Gov. Jerry Brown is about to repent for a sin he didn't know he committed in 1975.
Ten months after Brown took office the first time, his administration produced a little-noticed regulation requiring that furniture sold in California comply with the strictest fire safety standard in the nation.
Befitting its turgid language, the regulation came to be known as Technical Bulletin 117. Though it was supposed to save lives, another story has emerged since 1975. Technical Bulletin 117 has resulted in the addition of countless tons of toxic chemicals to couch cushions, carpet pads and, alas, our bodies.
In June, Brown started undoing Technical Bulletin 117, telling the obscure arm of the state that is its keeper -- the Bureau of Electronic and Appliance Repair, Home Furnishings and Thermal Insulation -- to dramatically alter it.
Brown used the word "toxic" seven times in a 350-word news release announcing the decision. For emphasis, he noted that "California women have much higher levels of toxic flame retardants in their breast tissue than women in other states and countries."
California has led the nation on many environmental issues. In this instance, however, the state led the nation into a dark hole, and filled it with substances linked to cancer and neurological dysfunction. Flame retardants will be part of the ecosystem for decades.
The family of flame retardants in question goes by the complicated name polybrominated diphenyl ethers, or PBDE. If your couch has 20 pounds of cushion, you can figure it contains about a pound of PBDE. The problem is that PBDE doesn't stay put.
A study by UC San Francisco showed dust in homes in the towns of Bolinas and Richmond had 200 times more brominated flame retardants than did European homes. Californians walk around with two to 10 times more of this stuff in their bodies than people in other parts of the country, say other studies.
A study published earlier this month found that BDE-49, a flame retardant component, accumulates in human blood, fat and breast milk.
The "chemical, quite literally, reduces brain power," wrote UC Davis in summarizing the study. It added that the findings "bolster the argument that genetics and environment can combine to increase the risk of autism and other neurological disorders."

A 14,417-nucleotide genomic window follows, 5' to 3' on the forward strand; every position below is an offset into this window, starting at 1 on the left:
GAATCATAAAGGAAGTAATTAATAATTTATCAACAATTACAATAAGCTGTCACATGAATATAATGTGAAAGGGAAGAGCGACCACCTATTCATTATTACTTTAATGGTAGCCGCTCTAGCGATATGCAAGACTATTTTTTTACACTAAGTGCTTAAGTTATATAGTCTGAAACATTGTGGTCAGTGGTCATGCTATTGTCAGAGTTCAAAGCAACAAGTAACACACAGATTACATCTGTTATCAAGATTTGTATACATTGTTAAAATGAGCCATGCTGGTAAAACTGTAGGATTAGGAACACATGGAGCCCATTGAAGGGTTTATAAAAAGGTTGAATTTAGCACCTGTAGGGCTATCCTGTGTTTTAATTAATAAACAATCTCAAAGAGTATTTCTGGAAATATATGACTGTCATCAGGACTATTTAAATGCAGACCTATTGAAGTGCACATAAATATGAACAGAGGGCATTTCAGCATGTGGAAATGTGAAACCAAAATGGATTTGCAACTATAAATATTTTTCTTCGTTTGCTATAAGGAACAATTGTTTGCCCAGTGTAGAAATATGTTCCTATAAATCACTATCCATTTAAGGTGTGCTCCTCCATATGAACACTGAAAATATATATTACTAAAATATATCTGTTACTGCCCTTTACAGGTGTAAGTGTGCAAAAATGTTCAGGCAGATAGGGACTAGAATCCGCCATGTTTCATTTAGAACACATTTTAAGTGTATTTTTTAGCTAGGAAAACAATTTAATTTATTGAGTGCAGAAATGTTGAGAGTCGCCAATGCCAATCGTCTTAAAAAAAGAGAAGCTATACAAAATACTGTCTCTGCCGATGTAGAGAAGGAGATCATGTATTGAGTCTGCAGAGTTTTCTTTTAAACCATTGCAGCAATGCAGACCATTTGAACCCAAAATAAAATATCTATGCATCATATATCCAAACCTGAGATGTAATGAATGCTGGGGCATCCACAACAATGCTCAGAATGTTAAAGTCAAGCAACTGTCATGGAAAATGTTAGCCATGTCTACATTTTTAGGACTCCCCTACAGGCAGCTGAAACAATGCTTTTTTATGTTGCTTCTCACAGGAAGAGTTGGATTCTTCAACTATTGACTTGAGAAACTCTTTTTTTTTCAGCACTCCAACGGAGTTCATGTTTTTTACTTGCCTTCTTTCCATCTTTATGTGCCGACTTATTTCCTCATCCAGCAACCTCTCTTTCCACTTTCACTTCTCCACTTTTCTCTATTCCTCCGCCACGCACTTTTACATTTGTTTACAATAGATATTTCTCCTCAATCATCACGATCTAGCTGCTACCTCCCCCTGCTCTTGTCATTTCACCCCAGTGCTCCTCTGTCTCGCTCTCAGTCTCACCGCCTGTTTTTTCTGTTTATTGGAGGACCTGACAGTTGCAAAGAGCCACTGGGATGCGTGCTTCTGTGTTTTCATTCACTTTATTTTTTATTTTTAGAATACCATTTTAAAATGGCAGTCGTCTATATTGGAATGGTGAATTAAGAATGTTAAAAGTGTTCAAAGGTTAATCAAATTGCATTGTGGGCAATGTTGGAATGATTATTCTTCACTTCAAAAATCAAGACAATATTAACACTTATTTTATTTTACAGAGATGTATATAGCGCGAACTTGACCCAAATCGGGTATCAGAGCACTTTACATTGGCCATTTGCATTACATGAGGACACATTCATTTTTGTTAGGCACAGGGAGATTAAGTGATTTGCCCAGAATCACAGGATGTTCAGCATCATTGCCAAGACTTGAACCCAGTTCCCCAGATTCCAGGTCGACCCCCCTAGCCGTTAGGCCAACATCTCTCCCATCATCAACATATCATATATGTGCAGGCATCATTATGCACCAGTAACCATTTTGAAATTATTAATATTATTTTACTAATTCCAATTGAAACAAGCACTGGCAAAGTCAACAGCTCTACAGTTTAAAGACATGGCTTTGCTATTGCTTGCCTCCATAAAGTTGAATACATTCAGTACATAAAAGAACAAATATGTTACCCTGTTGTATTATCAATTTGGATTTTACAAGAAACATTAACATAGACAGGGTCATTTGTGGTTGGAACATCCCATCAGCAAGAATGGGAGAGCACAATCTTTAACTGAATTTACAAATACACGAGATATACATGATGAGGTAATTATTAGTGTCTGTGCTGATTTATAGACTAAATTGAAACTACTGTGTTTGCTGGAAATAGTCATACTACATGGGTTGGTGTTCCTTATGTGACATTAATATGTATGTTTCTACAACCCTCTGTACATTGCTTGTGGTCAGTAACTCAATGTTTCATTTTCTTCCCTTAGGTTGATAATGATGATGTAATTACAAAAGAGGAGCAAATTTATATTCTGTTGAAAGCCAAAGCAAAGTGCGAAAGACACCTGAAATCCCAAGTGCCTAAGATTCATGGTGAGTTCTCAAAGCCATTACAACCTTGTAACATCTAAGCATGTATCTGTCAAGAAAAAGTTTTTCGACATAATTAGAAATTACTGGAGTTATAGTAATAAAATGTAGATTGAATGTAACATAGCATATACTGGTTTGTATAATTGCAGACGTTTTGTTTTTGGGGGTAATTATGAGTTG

Like many questions of health and the environment, the use of flame retardants has come down to lobbying.
Chemical companies won almost all their battles, until May when the Chicago Tribune published a blockbuster series questioning the science and lobbying surrounding flame retardants. Aides to Brown cite that series as one reason he acted.
Much of the lobbying took place in Sacramento, starting in 2007 with Californians for Fire Safety, funded by three leading flame retardant manufacturers, Albemarle Corp. of Virginia, Chemtura of Pennsylvania and ICL Industrial Products of Israel. Californians for Fire Safety, also known as the Bromine Science and Environmental Forum, burned through $6.66 million to kill two bills that would have ended Technical Bulletin 117 and restricted fire retardants.
In 2008, Californians for Fire Safety was renamed Citizens for Fire Safety. Funded by the same companies, it spent $2.6 million lobbying to kill two bills. It also went national.
From 2007 to 2012, Citizens for Fire Safety defeated no fewer than 58 bills in 21 states. Only two bills passed, one in Maine and one in Washington state. Besides killing bills, the companies have spent no less than $285,000 on California campaigns since 2007, and tried to derail the career of Sen. Mark Leno, the San Francisco Democrat who has crusaded against flame retardants. They contributed $5,000 to a $100,000 independent campaign attacking Leno as he ran for a Senate seat in 2008. Though he won, he never managed to get his bills through the Legislature.
Brown, meanwhile, took office and adopted the issue. Tonya Blood, his appointee heading the Bureau of Home Furnishings, is expected to issue a revised Technical Bulletin 117 in February. Presumably the state no longer will require brominated flame retardants for furniture.
The industry will fight any change.
Debbie Raphael, head of the California Department of Toxic Substances, doesn't equivocate: "This is a sentinel chemical that is indicative of so much that is wrong with the way chemicals are regulated in consumer products." Raphael wants to make sure the government avoids similar mistakes in the future. The Department of Toxic Substance Control plans to issue rules governing the so-called green chemistry program.
The goal will be to analyze chemicals to determine whether benefits are worth the risk they pose. Initially, 1,200 chemicals will be reviewed. As Brown makes amends for a decision by the first Brown administration, flame retardants will be high on the list.
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THE SACRAMENTO BEE